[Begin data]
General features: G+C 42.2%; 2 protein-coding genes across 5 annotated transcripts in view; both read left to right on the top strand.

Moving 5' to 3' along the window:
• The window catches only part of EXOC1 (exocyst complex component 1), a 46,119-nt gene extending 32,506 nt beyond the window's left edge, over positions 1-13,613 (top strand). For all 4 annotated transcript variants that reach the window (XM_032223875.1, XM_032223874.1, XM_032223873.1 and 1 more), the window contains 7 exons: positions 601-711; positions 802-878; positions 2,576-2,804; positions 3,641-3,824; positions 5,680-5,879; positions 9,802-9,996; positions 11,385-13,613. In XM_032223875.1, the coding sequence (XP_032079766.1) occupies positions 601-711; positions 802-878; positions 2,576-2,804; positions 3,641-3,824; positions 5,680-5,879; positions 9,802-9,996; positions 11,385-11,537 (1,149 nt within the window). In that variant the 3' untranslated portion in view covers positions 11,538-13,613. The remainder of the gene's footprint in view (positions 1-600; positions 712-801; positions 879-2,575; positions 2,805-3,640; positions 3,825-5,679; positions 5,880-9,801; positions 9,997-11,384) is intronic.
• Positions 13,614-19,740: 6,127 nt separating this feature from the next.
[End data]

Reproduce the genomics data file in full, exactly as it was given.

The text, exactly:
General features: G+C 42.2%; 2 protein-coding genes across 5 annotated transcripts in view; both read left to right on the top strand.

Moving 5' to 3' along the window:
• The window catches only part of EXOC1 (exocyst complex component 1), a 46,119-nt gene extending 32,506 nt beyond the window's left edge, over positions 1-13,613 (top strand). For all 4 annotated transcript variants that reach the window (XM_032223875.1, XM_032223874.1, XM_032223873.1 and 1 more), the window contains 7 exons: positions 601-711; positions 802-878; positions 2,576-2,804; positions 3,641-3,824; positions 5,680-5,879; positions 9,802-9,996; positions 11,385-13,613. In XM_032223875.1, the coding sequence (XP_032079766.1) occupies positions 601-711; positions 802-878; positions 2,576-2,804; positions 3,641-3,824; positions 5,680-5,879; positions 9,802-9,996; positions 11,385-11,537 (1,149 nt within the window). In that variant the 3' untranslated portion in view covers positions 11,538-13,613. The remainder of the gene's footprint in view (positions 1-600; positions 712-801; positions 879-2,575; positions 2,805-3,640; positions 3,825-5,679; positions 5,880-9,801; positions 9,997-11,384) is intronic.
• Positions 13,614-19,740: 6,127 nt separating this feature from the next.